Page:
Police told to ‘take a breath’ over facial recognition technology
Green Party's Sian Berry challenges Mayor and Met Commissioner over 'intrusive' policing
10 November, 2019 — By Richard Osley
Sian Berry says the police ask for consent after bring in new tactics
POLICE have been told to “stop and take a breath” over a rush to use new facial recognition technology on the public.
London Mayor Sadiq Khan and Met Commissioner Cressida Dick were told that the force was introducing new “intrusive” strategies without wider consent, as the pair took questions from London Assembly members on Thursday.
Green Party co-leader Sian Berry, who is also a councillor in Highgate and an Assembly member, argued there should have been more discussions in the open before the introduction of spit hoods on suspects, orders banning protests and allowing more stop and searches, and the use of new tech which can pick people out in a crowd.
Human rights campaigners have raised concerns about members of the public being drawn into a database of faces as they go about their day, and it was revealed earlier this year that police had secretly trialled facial recognition devices in King’s Cross, a move the Met later apologised for.
Elizabeth Denham, the UK information commissioner, said this week that police forces across the country needed to be able to justify their deployment after her office investigated how it was being used by police in London and South Wales.
She said: “From Live Facial Recognition to the development of artificial intelligence systems that analyse gait and predict emotions based on facial expressions, technology moves quickly. It is right that our police forces should explore how new techniques can help keep us safe. But from a regulator’s perspective, I must ensure that everyone working in this developing area stops to take a breath and works to satisfy the full rigour of UK data protection law.”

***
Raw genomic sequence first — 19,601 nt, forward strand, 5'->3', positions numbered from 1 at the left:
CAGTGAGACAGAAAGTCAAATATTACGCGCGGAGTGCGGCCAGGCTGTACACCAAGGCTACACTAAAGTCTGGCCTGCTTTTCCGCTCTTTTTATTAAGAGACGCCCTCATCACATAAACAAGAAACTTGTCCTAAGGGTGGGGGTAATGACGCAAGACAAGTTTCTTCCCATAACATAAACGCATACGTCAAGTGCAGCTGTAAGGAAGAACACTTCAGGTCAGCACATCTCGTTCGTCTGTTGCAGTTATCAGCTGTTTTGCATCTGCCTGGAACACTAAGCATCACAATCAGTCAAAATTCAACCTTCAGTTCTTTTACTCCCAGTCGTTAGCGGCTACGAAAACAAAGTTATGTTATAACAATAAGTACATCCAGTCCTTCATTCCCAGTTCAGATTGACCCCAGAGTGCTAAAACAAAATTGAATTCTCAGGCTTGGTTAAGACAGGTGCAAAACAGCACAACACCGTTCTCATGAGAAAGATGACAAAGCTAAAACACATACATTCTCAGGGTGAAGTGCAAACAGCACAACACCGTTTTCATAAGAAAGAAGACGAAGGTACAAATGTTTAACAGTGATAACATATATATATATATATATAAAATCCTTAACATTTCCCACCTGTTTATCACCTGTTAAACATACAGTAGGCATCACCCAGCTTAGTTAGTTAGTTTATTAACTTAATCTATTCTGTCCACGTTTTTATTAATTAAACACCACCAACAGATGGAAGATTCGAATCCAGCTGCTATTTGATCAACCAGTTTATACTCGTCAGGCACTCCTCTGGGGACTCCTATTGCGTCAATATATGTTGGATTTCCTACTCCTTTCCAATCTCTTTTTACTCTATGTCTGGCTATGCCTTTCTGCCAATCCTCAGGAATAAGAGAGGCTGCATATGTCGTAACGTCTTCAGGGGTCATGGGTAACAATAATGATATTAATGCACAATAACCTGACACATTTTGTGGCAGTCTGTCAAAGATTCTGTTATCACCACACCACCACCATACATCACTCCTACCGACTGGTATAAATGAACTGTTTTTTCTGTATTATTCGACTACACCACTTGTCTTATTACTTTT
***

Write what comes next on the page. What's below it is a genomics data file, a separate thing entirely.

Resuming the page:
Speaking in the London Assembly chamber, Ms Berry said: “What we’ve seen in recent years is a number of new tactics at a strategic level that involve physical force or compulsion being introduced, without political and public consent being secured beforehand. I think you might be going about the introduction of these new tactics in the wrong order. Shouldn’t we be having discussions about these new intrusive tactics and the ways in which human rights might be engaged in advance?”
Met Commissioner Cressida Dick
Ms Dick said: “I’ve been the first to say that new technologies which should be being used by the police need to be done so in a way which is in accordance with broadly what the public would like and I am welcoming as many conversations about this as possible. “But what would be a disgrace is if we get to 2025 and we were still talking and nobody is making any decisions about how we go forward. I do have freedom as the commissioner to decide operationally what tactics we will deploy, what new technologies we might wish to use, and I will always want to do that with the support of the public.”
Mr Khan added: “Facial recognition is a phenomenon that’s basically here, it’s the 21st century. Our frustration is the delay from the government and parliament to legislate and provide the rules by which the police can apply facial recognition.”